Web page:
There are little wins every day at the Titans for Player Education Manager Jen Cross but it is not until players have left the club that she knows for certain that she has served them well.
A member of the Titans' welfare and education team before the club even had players back in 2006, Cross has witnessed and helped to implement massive reform over the past decade in preparing players for life after football.
Cross's influence in the welfare space with regard to rugby league players stretches right back to the nine years she spent with the Australian Training Company that was initially established as the ARL's group training company to implement player welfare programs.
The introduction of the under-20s competition in 2008 came with the concept of 'No work, no study, no play', and even established first graders who didn't come through that system are now cognisant of the need to combine education with their rugby league careers.
Each day Cross provides guidance to players with regards to education and told NRL.com that the greatest satisfaction comes from seeing them make a success of their careers after they leave the NRL.
"We keep tabs on players after they leave us and check in to see how they're progressing," Cross explains.
"If you run into a player down the street and he's excited to tell you what he's doing after footy, that's probably the most rewarding part of the job.
"The awareness is greater in the last five years, that awareness that the guys are going to face this, their partner's going to face this, these are the things they need to be aware of.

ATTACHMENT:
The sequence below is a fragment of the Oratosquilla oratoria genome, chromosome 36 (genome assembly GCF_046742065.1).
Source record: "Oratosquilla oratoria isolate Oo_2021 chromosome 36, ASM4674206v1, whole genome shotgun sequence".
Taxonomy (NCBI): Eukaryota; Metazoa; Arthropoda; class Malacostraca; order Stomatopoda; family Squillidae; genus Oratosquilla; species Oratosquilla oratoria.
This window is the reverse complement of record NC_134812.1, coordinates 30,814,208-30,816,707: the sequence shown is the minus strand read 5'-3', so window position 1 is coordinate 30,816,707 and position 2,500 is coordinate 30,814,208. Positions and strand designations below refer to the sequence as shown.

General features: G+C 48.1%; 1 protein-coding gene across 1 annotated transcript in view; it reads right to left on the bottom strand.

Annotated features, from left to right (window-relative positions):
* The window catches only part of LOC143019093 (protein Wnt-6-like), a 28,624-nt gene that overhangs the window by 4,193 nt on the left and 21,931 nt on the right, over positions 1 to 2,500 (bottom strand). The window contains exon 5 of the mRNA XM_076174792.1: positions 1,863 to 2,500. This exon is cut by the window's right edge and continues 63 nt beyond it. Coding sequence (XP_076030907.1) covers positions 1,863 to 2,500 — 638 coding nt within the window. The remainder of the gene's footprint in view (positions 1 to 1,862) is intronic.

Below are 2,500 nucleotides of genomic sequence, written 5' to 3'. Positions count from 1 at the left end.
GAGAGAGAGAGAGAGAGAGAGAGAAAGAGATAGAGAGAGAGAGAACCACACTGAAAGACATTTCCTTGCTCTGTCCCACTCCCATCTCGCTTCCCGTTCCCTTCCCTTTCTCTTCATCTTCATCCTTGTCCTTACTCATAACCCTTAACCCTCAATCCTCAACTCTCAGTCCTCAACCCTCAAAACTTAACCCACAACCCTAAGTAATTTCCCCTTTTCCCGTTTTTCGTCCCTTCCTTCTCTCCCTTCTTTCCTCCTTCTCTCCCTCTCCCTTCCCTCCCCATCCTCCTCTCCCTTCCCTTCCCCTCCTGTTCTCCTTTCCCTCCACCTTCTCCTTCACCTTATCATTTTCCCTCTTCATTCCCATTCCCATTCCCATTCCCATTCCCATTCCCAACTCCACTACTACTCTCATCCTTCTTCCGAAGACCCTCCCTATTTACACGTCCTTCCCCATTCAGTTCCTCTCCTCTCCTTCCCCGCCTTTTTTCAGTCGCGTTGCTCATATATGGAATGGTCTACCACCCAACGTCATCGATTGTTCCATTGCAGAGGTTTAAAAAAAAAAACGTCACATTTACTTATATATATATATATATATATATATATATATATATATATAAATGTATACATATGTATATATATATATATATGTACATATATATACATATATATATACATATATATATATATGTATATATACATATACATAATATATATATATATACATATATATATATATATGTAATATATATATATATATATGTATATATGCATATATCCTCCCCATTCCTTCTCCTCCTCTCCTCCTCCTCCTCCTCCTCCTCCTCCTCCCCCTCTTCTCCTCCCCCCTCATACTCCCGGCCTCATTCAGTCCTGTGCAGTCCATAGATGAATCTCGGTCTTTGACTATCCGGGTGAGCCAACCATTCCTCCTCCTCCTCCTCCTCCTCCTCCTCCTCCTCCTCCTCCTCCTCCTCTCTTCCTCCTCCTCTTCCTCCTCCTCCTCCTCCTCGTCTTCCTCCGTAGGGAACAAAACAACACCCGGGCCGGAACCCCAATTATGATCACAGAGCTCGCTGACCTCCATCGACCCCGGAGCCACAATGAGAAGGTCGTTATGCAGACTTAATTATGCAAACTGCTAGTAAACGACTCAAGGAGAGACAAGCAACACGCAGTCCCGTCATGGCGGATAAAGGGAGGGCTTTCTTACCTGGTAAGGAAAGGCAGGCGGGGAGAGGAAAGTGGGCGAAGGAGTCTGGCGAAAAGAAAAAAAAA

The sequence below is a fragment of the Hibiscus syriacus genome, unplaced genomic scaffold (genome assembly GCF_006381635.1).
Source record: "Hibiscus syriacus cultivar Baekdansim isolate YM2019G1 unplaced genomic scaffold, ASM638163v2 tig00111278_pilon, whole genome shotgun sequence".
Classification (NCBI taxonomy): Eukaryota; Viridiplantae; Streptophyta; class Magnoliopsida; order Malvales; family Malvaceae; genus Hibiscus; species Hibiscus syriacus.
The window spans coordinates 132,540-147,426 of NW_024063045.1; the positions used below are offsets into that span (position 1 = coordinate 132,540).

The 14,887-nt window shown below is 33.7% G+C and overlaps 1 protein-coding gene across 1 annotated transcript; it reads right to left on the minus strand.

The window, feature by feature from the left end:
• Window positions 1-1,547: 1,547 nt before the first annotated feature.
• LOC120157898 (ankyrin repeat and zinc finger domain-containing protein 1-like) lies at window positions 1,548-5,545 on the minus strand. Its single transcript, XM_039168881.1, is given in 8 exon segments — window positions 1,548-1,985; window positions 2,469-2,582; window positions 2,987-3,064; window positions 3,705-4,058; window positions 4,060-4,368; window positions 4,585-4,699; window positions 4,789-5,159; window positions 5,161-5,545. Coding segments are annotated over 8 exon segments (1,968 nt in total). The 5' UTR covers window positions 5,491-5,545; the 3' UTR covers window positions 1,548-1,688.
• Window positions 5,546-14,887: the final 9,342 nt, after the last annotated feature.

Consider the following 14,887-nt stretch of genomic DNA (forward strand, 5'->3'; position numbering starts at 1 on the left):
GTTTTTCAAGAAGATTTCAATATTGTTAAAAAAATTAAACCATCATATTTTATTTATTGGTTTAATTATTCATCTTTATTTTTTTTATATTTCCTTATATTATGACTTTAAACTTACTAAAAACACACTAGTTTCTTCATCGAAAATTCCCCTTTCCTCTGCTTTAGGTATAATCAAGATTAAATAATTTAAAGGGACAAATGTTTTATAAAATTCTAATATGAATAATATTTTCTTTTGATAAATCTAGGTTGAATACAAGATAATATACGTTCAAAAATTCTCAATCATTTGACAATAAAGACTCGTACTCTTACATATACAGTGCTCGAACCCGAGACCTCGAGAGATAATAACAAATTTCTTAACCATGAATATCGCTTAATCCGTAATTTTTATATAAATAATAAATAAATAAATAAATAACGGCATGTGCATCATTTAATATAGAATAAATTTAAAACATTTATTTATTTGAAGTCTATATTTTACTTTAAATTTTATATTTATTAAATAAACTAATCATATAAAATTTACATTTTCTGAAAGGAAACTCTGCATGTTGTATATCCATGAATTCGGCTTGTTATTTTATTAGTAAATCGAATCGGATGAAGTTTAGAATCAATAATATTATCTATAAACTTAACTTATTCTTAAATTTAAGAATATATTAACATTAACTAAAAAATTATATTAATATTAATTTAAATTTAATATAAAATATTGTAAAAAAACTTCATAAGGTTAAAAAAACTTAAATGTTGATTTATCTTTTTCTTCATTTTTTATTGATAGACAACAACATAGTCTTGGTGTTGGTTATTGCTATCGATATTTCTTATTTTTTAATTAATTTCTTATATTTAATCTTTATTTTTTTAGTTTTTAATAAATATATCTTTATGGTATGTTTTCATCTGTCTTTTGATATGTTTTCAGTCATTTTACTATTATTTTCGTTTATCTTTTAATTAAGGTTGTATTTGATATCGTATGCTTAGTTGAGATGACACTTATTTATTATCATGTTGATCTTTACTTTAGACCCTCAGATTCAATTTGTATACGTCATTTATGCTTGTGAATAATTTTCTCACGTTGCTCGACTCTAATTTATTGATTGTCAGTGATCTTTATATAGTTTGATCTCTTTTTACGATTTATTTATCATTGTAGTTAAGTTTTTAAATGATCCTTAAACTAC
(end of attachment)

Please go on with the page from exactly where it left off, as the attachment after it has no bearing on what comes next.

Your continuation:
"They might think that they've got their career sorted but they might miss hanging around the guys. They might miss the loss of identity, there are all sorts of things that they may go through and just making them aware that there is support available for them. And that it's still there for a couple of years after they complete which I think is really important.
"The game has done a great job in addressing that in recent years but there is probably still a little more work to do in that space."
The first female Education and Welfare Manager in the game, Cross turned down an opportunity to work at the Sydney Olympics and joined inaugural NRL Welfare and Education Manager Matthew Francis in formulating original welfare and education programs and frameworks.
Before the implementation of the under-20s competition Cross says she battled to engage players in educational opportunities at Griffith University but that those who have come through the NYC since have come to understand the need to make study part of their NRL careers.
Titans forward Ryan James will complete his degree in Sports Management at Griffith this year and Matt Srama used a season-ending injury to focus on completing his real estate licence in the space of three weeks and is already working in real estate outside his commitments with the Titans.
"The under-20s has had a big impact on that because our players have come through that system where they have to be working or studying and then they're continuing that on once they hit the NRL level," she explains.
Liaising with external organisations who offer traineeships and apprenticeships with regards to time players can commit outside of training is a key part of Cross's role and she hopes some consideration can be given to including dedicated time for education in the next collective bargaining agreement.
Affectionately referred to as 'Mum' within the club, Cross goes above and beyond to ensure Titans players maintain a focus outside of football that will keep them in good stead after they have left her care.